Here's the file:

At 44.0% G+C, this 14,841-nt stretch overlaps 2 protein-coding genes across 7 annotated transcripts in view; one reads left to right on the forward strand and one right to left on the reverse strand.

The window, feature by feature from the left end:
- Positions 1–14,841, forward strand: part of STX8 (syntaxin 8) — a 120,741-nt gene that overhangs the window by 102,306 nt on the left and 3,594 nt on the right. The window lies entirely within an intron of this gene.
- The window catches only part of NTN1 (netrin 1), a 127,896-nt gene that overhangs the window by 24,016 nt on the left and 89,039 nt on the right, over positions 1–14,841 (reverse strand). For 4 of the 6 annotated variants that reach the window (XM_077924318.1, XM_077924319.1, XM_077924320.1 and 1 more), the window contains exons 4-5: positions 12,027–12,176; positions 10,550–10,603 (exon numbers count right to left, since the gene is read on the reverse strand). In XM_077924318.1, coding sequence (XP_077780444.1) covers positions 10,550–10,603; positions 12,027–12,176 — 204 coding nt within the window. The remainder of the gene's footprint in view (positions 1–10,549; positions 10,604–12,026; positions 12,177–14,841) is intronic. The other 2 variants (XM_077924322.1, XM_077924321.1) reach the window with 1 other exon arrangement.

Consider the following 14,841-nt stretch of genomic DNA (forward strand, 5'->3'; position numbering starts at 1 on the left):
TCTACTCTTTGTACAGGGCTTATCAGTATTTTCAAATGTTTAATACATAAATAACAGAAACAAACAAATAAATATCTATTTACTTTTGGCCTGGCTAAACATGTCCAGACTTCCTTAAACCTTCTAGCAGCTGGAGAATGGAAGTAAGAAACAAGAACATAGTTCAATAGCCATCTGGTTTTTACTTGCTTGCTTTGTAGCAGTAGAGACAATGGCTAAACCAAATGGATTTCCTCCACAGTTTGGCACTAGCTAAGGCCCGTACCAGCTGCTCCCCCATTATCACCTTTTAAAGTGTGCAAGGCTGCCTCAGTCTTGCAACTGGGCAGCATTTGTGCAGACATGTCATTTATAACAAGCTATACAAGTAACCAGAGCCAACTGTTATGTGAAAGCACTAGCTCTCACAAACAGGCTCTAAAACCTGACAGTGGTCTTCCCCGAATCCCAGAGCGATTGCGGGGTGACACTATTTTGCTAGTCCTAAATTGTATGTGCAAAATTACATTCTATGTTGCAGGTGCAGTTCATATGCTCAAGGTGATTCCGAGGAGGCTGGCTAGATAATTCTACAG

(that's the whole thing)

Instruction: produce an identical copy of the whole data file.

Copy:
At 44.0% G+C, this 14,841-nt stretch overlaps 2 protein-coding genes across 7 annotated transcripts in view; one reads left to right on the forward strand and one right to left on the reverse strand.

The window, feature by feature from the left end:
- Positions 1–14,841, forward strand: part of STX8 (syntaxin 8) — a 120,741-nt gene that overhangs the window by 102,306 nt on the left and 3,594 nt on the right. The window lies entirely within an intron of this gene.
- The window catches only part of NTN1 (netrin 1), a 127,896-nt gene that overhangs the window by 24,016 nt on the left and 89,039 nt on the right, over positions 1–14,841 (reverse strand). For 4 of the 6 annotated variants that reach the window (XM_077924318.1, XM_077924319.1, XM_077924320.1 and 1 more), the window contains exons 4-5: positions 12,027–12,176; positions 10,550–10,603 (exon numbers count right to left, since the gene is read on the reverse strand). In XM_077924318.1, coding sequence (XP_077780444.1) covers positions 10,550–10,603; positions 12,027–12,176 — 204 coding nt within the window. The remainder of the gene's footprint in view (positions 1–10,549; positions 10,604–12,026; positions 12,177–14,841) is intronic. The other 2 variants (XM_077924322.1, XM_077924321.1) reach the window with 1 other exon arrangement.

Consider the following 14,841-nt stretch of genomic DNA (forward strand, 5'->3'; position numbering starts at 1 on the left):
TCTACTCTTTGTACAGGGCTTATCAGTATTTTCAAATGTTTAATACATAAATAACAGAAACAAACAAATAAATATCTATTTACTTTTGGCCTGGCTAAACATGTCCAGACTTCCTTAAACCTTCTAGCAGCTGGAGAATGGAAGTAAGAAACAAGAACATAGTTCAATAGCCATCTGGTTTTTACTTGCTTGCTTTGTAGCAGTAGAGACAATGGCTAAACCAAATGGATTTCCTCCACAGTTTGGCACTAGCTAAGGCCCGTACCAGCTGCTCCCCCATTATCACCTTTTAAAGTGTGCAAGGCTGCCTCAGTCTTGCAACTGGGCAGCATTTGTGCAGACATGTCATTTATAACAAGCTATACAAGTAACCAGAGCCAACTGTTATGTGAAAGCACTAGCTCTCACAAACAGGCTCTAAAACCTGACAGTGGTCTTCCCCGAATCCCAGAGCGATTGCGGGGTGACACTATTTTGCTAGTCCTAAATTGTATGTGCAAAATTACATTCTATGTTGCAGGTGCAGTTCATATGCTCAAGGTGATTCCGAGGAGGCTGGCTAGATAATTCTACAG